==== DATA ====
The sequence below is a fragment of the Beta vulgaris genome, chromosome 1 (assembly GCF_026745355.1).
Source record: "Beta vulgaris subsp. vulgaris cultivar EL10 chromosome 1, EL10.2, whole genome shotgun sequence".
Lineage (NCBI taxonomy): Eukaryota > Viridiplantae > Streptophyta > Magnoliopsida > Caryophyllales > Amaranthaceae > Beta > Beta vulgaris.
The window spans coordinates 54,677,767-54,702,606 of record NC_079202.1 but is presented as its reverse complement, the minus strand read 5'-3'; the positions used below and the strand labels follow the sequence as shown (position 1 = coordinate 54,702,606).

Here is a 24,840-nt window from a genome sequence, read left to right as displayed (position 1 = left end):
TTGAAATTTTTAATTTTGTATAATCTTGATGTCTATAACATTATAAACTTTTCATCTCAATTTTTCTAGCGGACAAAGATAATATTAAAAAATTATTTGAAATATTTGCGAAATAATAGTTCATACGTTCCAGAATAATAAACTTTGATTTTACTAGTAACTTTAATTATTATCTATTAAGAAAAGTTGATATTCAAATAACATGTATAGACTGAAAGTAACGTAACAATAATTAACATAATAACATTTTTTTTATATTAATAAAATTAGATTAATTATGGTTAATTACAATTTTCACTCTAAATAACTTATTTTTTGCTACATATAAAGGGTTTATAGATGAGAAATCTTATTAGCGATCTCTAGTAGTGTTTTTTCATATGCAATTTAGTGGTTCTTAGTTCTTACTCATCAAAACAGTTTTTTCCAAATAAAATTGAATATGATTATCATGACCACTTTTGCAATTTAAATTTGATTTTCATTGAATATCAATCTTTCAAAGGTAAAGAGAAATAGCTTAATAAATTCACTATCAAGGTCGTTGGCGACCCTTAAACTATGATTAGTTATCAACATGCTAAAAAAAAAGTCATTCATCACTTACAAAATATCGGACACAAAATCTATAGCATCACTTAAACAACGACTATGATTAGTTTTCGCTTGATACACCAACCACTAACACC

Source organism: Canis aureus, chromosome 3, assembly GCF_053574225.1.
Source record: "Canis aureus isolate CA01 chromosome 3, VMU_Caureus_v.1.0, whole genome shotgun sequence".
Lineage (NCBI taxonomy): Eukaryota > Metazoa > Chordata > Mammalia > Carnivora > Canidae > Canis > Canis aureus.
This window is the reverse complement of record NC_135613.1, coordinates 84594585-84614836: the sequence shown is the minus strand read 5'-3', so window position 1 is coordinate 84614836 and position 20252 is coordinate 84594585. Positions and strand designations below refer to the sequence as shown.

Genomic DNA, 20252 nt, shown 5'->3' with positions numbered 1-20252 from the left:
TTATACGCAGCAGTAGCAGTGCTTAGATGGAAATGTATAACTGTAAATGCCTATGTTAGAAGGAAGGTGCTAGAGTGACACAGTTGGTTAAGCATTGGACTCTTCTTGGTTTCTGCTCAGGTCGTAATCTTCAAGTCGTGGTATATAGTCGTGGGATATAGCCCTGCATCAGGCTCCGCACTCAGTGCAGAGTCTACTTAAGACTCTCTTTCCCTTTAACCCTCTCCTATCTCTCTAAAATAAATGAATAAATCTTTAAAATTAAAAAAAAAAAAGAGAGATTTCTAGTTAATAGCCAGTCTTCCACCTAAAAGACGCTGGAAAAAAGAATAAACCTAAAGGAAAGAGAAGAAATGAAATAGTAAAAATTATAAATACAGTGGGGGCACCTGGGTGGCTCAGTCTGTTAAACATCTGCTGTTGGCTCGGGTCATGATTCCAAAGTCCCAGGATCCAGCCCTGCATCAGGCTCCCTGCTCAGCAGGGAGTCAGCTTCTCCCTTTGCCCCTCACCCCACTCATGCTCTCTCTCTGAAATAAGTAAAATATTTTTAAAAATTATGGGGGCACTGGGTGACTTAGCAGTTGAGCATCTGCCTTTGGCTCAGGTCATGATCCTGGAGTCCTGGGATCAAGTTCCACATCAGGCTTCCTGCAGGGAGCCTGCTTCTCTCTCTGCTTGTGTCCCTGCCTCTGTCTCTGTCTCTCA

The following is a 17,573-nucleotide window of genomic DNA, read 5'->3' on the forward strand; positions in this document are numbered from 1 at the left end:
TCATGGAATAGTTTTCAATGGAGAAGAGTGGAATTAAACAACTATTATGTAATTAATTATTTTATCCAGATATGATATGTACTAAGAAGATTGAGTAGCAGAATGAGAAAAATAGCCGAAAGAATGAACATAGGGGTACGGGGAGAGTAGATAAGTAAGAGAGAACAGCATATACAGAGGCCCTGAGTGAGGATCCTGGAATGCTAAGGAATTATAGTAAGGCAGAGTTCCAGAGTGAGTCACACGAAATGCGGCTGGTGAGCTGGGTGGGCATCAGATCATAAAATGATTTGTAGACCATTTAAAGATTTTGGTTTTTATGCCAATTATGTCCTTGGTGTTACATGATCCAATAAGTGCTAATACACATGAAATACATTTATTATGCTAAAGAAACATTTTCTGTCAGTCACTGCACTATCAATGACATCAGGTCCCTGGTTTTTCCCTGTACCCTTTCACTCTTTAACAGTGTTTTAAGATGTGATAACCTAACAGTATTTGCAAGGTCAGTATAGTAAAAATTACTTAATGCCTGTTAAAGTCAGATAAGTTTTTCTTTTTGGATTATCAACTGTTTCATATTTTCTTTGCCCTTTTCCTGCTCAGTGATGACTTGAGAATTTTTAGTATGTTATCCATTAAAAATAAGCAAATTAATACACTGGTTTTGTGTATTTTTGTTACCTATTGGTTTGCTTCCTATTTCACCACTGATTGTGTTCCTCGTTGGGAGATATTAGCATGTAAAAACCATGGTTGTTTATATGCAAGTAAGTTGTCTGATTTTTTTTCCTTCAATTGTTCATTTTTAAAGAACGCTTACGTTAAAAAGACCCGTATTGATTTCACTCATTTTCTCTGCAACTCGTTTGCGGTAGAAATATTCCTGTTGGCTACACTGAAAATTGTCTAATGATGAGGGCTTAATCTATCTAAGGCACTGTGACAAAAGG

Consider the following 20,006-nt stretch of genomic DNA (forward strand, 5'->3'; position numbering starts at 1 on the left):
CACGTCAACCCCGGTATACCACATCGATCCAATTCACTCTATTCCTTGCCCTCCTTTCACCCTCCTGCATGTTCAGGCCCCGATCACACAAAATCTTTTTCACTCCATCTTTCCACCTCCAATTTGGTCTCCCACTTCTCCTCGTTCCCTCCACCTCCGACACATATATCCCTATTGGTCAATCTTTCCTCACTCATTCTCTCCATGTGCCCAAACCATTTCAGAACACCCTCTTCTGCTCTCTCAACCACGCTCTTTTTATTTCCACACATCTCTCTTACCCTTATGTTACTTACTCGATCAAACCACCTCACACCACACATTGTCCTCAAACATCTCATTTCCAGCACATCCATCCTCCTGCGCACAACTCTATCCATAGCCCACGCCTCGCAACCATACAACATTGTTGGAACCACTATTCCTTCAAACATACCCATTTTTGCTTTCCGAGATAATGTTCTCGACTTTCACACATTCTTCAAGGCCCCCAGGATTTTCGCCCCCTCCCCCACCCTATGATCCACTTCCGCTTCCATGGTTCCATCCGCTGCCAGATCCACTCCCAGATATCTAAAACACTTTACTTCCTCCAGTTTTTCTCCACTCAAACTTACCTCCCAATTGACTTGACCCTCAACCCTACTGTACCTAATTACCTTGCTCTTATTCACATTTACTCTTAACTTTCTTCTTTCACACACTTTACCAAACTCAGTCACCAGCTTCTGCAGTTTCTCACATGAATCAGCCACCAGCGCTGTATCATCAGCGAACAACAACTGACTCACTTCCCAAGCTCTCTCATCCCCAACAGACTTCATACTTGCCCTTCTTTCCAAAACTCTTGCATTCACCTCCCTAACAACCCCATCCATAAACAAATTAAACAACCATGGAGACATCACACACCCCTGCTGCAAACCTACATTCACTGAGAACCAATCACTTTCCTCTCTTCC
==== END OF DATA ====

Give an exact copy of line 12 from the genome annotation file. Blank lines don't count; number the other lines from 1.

TTATACGCAGCAGTAGCAGTGCTTAGATGGAAATGTATAACTGTAAATGCCTATGTTAGAAGGAAGGTGCTAGAGTGACACAGTTGGTTAAGCATTGGACTCTTCTTGGTTTCTGCTCAGGTCGTAATCTTCAAGTCGTGGTATATAGTCGTGGGATATAGCCCTGCATCAGGCTCCGCACTCAGTGCAGAGTCTACTTAAGACTCTCTTTCCCTTTAACCCTCTCCTATCTCTCTAAAATAAATGAATAAATCTTTAAAATTAAAAAAAAAAAAGAGAGATTTCTAGTTAATAGCCAGTCTTCCACCTAAAAGACGCTGGAAAAAAGAATAAACCTAAAGGAAAGAGAAGAAATGAAATAGTAAAAATTATAAATACAGTGGGGGCACCTGGGTGGCTCAGTCTGTTAAACATCTGCTGTTGGCTCGGGTCATGATTCCAAAGTCCCAGGATCCAGCCCTGCATCAGGCTCCCTGCTCAGCAGGGAGTCAGCTTCTCCCTTTGCCCCTCACCCCACTCATGCTCTCTCTCTGAAATAAGTAAAATATTTTTAAAAATTATGGGGGCACTGGGTGACTTAGCAGTTGAGCATCTGCCTTTGGCTCAGGTCATGATCCTGGAGTCCTGGGATCAAGTTCCACATCAGGCTTCCTGCAGGGAGCCTGCTTCTCTCTCTGCTTGTGTCCCTGCCTCTGTCTCTGTCTCTCA